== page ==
OCEANSIDE — The city is taking steps to implement a $3 million relief fund to help local, small businesses financially during the COVID-19 pandemic and resulting recession before the end of this month.
During a special meeting on April 1, City Council unanimously approved directing staff to put together a $3 million business relief fund ready for implementation and final approval in 21 days. The fund, proposed by Councilmember Chris Rodriguez with help from fellow Councilmember Ryan Keim, will be used to issue micro-loans ranging from $10,000 to $20,000 to help local, small businesses retain employees and stay afloat.
Many businesses have been forced to halt operation due to federal, state and local public health orders that target reducing the spread of COVID-19. The program will be open to businesses that can show they are experiencing economic hardship due to the pandemic and have been in operation for at least six months.
At the meeting, Rodriguez said COVID-19 has “unleashed an economic war” on the city and its small businesses. Rodriguez wanted the program to be implemented by April 15, but City Manager Deanna Lorson explained staff needs more time to put together such a program. Rodriguez suggested using recalled bonds, Measure X funds, grants, FEMA or other federal aid assistance and donations from the private sector as funding sources for the program.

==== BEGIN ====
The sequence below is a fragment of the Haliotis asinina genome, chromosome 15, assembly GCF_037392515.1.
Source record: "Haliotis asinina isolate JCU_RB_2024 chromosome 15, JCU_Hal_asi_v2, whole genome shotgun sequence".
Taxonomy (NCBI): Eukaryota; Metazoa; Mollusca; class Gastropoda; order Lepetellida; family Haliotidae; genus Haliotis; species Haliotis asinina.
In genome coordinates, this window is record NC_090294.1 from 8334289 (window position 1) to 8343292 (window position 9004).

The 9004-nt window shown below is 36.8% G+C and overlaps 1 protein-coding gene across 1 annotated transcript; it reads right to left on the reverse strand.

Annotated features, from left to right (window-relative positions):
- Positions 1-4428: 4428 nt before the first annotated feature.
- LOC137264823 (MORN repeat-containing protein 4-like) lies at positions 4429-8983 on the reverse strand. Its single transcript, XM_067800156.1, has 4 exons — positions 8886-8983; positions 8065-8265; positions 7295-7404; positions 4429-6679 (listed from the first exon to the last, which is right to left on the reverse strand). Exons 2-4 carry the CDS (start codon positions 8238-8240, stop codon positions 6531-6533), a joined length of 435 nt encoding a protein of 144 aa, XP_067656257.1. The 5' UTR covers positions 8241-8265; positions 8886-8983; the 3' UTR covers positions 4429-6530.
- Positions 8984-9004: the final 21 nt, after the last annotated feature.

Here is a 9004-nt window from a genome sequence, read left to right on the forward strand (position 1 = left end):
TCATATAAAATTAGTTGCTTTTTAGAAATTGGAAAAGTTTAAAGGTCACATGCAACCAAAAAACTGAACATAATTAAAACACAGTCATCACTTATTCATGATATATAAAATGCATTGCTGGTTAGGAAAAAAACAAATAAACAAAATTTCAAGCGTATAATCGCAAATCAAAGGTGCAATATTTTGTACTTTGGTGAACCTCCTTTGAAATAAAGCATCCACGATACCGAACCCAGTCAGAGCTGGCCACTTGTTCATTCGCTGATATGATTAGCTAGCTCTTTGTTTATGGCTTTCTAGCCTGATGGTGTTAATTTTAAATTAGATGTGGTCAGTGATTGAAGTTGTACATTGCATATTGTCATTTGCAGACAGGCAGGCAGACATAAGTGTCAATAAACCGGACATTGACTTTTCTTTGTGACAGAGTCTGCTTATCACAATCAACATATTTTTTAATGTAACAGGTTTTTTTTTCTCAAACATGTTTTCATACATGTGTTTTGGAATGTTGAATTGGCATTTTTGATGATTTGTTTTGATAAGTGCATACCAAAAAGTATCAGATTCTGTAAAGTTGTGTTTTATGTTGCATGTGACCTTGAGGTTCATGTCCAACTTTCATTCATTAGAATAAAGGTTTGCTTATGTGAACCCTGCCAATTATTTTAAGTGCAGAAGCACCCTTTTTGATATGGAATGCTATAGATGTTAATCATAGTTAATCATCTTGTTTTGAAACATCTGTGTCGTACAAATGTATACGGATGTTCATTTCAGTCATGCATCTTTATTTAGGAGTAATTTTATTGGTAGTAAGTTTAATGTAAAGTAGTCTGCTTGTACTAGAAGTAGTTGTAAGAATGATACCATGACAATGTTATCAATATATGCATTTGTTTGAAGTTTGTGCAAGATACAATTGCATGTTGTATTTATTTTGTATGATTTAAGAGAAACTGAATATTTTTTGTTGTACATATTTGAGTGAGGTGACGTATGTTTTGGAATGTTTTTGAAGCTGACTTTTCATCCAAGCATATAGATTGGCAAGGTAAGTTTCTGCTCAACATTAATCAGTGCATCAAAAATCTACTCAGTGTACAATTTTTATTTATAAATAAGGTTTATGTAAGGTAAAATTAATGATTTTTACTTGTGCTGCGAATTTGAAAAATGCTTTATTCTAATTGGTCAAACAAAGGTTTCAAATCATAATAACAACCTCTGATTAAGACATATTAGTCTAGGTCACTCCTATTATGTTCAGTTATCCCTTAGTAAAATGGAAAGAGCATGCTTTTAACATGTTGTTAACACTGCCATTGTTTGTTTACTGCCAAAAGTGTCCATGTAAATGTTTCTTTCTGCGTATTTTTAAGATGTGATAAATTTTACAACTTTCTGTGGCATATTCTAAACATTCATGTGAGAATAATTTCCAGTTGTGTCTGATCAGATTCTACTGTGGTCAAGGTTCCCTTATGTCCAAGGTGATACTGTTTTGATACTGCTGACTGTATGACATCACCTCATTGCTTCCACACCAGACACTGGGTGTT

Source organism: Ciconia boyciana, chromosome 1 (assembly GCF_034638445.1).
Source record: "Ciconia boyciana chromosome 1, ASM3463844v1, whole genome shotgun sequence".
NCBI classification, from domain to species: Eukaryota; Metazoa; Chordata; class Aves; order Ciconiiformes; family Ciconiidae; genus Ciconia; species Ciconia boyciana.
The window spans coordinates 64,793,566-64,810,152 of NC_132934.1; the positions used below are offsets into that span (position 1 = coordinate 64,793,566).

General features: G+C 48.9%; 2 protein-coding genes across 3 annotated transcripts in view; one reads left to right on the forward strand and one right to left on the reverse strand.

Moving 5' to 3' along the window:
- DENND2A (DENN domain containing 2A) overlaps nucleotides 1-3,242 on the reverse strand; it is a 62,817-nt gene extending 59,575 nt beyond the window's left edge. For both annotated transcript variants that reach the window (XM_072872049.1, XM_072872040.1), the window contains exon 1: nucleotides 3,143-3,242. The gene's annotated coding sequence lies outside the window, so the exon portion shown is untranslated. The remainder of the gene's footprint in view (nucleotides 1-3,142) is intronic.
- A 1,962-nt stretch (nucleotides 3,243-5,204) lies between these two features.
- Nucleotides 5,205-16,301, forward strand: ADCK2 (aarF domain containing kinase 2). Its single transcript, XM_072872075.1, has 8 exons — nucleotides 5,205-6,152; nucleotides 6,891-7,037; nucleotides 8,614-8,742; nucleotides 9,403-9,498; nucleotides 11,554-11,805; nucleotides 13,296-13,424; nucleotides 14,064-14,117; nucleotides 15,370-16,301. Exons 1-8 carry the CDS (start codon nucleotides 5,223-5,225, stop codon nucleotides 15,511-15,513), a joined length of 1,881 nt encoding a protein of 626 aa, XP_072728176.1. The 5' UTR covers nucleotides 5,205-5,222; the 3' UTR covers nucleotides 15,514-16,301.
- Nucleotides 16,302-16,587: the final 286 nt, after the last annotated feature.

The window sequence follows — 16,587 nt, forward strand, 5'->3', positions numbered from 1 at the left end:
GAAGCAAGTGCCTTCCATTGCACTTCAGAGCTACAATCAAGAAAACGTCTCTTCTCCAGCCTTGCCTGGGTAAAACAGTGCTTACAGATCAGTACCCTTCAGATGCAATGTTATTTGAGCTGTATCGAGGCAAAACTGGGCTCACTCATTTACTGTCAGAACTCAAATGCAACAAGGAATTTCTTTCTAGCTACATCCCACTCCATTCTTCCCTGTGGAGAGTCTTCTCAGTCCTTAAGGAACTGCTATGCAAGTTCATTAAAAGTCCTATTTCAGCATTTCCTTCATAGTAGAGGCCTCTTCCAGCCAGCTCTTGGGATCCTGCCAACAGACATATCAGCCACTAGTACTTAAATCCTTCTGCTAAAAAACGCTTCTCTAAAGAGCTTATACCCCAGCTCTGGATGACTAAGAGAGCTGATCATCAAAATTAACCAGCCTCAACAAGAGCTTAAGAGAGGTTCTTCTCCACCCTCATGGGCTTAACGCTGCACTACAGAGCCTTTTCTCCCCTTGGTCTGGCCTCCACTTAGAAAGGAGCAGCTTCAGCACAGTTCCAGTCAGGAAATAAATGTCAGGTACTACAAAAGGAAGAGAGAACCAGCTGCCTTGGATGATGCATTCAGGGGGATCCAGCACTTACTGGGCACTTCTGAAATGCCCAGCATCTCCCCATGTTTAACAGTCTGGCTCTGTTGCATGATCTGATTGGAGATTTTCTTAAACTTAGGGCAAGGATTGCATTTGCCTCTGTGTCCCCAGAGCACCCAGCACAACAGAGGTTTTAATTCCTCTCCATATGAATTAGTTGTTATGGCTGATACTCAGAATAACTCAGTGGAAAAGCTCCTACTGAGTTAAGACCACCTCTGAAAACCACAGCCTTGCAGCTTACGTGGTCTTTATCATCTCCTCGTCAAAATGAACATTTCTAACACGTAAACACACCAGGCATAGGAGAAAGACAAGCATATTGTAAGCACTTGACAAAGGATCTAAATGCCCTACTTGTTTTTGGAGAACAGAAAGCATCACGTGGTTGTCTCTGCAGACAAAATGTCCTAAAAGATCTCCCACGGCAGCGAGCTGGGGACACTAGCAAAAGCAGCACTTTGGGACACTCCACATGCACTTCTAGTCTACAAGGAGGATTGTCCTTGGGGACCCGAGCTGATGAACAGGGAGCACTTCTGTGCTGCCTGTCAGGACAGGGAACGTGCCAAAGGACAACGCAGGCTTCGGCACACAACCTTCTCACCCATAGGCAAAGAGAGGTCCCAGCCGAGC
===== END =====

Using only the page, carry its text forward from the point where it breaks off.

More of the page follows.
“With $3 million we can help between 150-300 businesses,” Rodriguez said.
The loan terms would be 24 months — Rodriguez called them “Band-Aid loans” — with 0 percent interest the first 90 days that would increase to between 3 percent and 5 percent between the remaining loan time.
He also suggested priority be given to the businesses who have been in operation longest, veteran-owned businesses and businesses with more employees.
Those that would not be eligible include lending and investment institutions, insurance companies, golf courses, gambling facilities, nonprofits, chain stores, home-based business, businesses with more than 50 full-time equivalent employees as of Feb. 28 and businesses engaged in illegal activity per local, state or federal regulations with federal regulations taking precedence.
Many businesses impacted by COVID-19 have already applied for the Small Business Administration (SBA) disaster assistance loans, but Rodriguez said the processing of these loans won’t provide the “fast relief” Oceanside’s small businesses need.
“Businesses need cash and they need it now,” he said.
Organizations like the Oceanside Chamber of Commerce and Main Street Oceanside have offered help with pre-screening for this potential program, and the Oceanside Small Business Development Center has offered help with further SBA disaster relief loan applications.